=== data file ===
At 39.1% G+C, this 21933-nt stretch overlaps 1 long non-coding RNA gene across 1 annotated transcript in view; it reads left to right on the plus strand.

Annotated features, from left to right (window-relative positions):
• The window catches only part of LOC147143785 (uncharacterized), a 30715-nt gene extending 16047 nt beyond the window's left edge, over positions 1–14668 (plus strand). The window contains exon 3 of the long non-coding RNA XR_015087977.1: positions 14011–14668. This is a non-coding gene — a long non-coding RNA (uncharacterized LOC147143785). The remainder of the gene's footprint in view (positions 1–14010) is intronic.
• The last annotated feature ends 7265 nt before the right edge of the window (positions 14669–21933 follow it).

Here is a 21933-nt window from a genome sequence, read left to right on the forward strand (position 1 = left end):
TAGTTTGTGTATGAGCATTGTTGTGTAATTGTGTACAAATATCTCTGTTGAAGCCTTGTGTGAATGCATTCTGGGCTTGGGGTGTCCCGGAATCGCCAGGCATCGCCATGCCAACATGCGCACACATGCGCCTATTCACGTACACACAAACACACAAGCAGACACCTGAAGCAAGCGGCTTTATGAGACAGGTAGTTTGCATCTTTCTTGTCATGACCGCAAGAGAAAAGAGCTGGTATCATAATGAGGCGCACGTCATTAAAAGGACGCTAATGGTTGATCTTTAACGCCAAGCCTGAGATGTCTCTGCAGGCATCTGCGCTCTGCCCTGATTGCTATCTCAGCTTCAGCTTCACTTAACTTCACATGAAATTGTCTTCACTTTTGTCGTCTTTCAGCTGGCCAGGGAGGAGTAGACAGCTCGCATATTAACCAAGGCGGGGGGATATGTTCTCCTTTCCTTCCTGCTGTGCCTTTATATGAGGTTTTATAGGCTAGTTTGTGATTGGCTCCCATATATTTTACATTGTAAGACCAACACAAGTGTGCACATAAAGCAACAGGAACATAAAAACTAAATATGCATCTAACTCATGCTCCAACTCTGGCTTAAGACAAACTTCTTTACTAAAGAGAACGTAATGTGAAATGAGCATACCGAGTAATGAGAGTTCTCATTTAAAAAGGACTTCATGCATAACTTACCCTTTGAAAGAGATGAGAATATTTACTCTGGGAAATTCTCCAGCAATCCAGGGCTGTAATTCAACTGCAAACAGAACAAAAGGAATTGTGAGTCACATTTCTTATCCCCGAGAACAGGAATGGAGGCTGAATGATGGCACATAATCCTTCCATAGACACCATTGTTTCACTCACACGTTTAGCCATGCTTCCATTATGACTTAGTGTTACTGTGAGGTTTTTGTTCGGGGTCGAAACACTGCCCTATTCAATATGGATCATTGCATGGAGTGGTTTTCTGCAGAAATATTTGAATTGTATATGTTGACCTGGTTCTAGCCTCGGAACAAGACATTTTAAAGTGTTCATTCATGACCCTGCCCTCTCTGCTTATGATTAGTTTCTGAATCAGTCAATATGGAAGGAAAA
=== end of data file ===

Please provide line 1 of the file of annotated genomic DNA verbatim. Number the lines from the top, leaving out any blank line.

At 39.1% G+C, this 21933-nt stretch overlaps 1 long non-coding RNA gene across 1 annotated transcript in view; it reads left to right on the plus strand.